- Prime Minister of Guinea-Bissau, Aristides Gomes, today did what most African leaders give a try - to tender his resignation, especially at a time when his country is hooked up in political, administrative or economic crisis.
"I tendered my resignation to the President," Mr Gomes told a press conference in the capital Bissau, adding that President João Bernardo "Nino" Vieira is yet to react to his act.
The Prime Minister's resignation followed the ruling party's lost of a vote of confidence in parliament on 19 March. This will force the country's President to dissolve the government.
Activists called Guinea-Bissau's first-ever such move a "healthy political development," worthy of emulation. 54 of the 85 deputies voted in favour of the impeachment of Prime Minister Gomes.
The Bissau government said since the irregularities in the voting process were confirmed by the secretary to parliament, it would file an appeal at the Supreme Court. Such a move is yet to happen. The issue seems to have added confusion in Bissau, with President Vieira keeping mute over it, despite provocation from the press to do so.
President Vieira was left with the choice to either dismiss PM Gomes or dissolve the parliament. His government's main headache has been how to bury its rift with the parliament, which stems from his appointment of Mr Gomes. Even the political parties that ally with Mr Vieira's party questioned the competence of Aristides Gomes.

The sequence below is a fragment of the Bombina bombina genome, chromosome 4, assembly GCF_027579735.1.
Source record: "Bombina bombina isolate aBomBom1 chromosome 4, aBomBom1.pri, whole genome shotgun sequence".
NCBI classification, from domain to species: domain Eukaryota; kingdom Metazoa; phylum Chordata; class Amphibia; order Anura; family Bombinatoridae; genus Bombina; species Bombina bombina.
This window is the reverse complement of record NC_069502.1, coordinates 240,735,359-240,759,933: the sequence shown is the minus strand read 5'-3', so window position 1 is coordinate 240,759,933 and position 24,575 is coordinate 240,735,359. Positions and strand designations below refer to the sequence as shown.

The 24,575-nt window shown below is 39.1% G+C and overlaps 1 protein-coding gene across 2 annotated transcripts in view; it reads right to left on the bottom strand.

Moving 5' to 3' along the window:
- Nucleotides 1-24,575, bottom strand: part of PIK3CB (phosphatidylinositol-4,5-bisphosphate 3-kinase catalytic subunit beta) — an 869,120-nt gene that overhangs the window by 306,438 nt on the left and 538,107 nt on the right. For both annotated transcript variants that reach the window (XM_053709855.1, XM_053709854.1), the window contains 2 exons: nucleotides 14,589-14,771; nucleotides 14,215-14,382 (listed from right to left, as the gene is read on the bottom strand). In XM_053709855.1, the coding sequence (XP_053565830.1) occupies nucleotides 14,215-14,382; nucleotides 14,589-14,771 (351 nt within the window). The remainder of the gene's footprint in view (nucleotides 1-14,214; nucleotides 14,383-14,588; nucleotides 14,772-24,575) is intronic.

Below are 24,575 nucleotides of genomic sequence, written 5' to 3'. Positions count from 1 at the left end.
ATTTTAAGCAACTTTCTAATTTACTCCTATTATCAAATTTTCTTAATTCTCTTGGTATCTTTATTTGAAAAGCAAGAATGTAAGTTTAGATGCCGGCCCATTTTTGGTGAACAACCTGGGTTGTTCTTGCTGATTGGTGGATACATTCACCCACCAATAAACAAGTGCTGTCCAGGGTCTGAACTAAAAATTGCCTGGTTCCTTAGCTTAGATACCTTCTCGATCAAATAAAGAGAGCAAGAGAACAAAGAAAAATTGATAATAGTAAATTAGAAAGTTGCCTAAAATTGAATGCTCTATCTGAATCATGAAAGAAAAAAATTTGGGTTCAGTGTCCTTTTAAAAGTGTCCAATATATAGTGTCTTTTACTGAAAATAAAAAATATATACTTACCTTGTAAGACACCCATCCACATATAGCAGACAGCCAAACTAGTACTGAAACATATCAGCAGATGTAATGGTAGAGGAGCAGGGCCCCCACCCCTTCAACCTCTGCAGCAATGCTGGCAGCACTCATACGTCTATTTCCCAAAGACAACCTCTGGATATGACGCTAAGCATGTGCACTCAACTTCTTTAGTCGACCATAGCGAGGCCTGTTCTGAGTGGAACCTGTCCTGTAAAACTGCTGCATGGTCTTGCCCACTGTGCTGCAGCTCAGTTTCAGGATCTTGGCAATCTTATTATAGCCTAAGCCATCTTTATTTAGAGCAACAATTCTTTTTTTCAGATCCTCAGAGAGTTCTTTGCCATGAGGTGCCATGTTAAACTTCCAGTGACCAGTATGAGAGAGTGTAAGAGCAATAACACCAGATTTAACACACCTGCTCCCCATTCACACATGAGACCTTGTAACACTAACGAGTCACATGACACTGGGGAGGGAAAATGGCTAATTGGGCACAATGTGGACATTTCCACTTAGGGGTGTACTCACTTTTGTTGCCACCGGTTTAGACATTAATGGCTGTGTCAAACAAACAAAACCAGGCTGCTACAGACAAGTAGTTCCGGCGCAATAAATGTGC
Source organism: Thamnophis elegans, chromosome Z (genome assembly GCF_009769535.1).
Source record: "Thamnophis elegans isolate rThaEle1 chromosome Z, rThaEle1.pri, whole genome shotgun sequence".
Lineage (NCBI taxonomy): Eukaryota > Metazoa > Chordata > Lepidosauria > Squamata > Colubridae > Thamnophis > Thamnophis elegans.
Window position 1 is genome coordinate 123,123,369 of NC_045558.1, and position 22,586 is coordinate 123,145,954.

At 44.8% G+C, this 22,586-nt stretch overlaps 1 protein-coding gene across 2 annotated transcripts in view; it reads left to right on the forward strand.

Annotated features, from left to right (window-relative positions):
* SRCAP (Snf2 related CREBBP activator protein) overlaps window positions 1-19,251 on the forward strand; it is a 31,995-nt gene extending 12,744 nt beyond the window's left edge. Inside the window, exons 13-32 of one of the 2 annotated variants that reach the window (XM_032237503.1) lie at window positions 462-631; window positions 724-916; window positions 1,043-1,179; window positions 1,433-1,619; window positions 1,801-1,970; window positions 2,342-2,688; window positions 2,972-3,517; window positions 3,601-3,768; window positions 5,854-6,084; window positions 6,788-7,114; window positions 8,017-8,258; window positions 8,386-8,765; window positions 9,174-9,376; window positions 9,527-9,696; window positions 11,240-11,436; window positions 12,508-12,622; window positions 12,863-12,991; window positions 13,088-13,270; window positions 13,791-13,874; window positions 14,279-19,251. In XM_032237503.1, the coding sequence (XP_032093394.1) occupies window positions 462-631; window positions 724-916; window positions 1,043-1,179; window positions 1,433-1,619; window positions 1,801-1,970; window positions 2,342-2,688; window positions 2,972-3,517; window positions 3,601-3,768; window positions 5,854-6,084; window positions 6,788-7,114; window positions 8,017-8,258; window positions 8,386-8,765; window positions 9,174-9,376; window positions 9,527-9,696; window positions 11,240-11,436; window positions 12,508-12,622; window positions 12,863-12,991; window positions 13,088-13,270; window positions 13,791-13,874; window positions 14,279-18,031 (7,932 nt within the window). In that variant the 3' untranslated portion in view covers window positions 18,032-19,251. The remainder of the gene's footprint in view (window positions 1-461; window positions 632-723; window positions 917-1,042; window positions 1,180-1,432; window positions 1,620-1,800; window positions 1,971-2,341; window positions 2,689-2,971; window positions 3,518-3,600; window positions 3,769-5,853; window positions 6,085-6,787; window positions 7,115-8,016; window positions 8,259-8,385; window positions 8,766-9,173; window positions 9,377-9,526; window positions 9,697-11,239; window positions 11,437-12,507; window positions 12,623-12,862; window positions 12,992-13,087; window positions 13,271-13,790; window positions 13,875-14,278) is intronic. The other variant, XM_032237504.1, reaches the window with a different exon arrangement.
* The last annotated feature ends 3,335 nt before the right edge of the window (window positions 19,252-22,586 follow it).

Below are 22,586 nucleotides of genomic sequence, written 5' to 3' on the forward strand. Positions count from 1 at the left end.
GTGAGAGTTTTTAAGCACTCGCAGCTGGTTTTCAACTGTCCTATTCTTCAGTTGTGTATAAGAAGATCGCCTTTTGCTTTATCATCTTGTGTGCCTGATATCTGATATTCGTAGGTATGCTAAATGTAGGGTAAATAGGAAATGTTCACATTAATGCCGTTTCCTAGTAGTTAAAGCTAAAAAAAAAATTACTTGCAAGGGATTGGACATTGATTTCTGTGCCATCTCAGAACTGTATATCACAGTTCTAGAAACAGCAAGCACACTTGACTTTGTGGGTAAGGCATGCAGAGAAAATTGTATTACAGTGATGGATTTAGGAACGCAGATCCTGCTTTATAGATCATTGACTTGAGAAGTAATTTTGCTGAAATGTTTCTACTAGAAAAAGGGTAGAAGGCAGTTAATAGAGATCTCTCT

Mr Gomes, who was appointed to the position in 2005, has been a close friend of Mr Vieira.
Until his overthrow in 1999, Mr Vieira had ruled Guinea-Bissau in an authoritarian way for 19 consecutive years. In June 2005, he came from his six year exile to sweep the free and fair presidential elections in the country.
Bissau-Guineans fought hard to attain their independence from Portugal in 1974. Since then, the country has been confronted with mountains of problems, including shortage of human and material resources, which boomeranged on its development in general.
Most people hold the view that unless it addresses its leadership crisis, it will be hard for the Bissau government to chase political and economic instabilities that have over the years ruined the country's progress.
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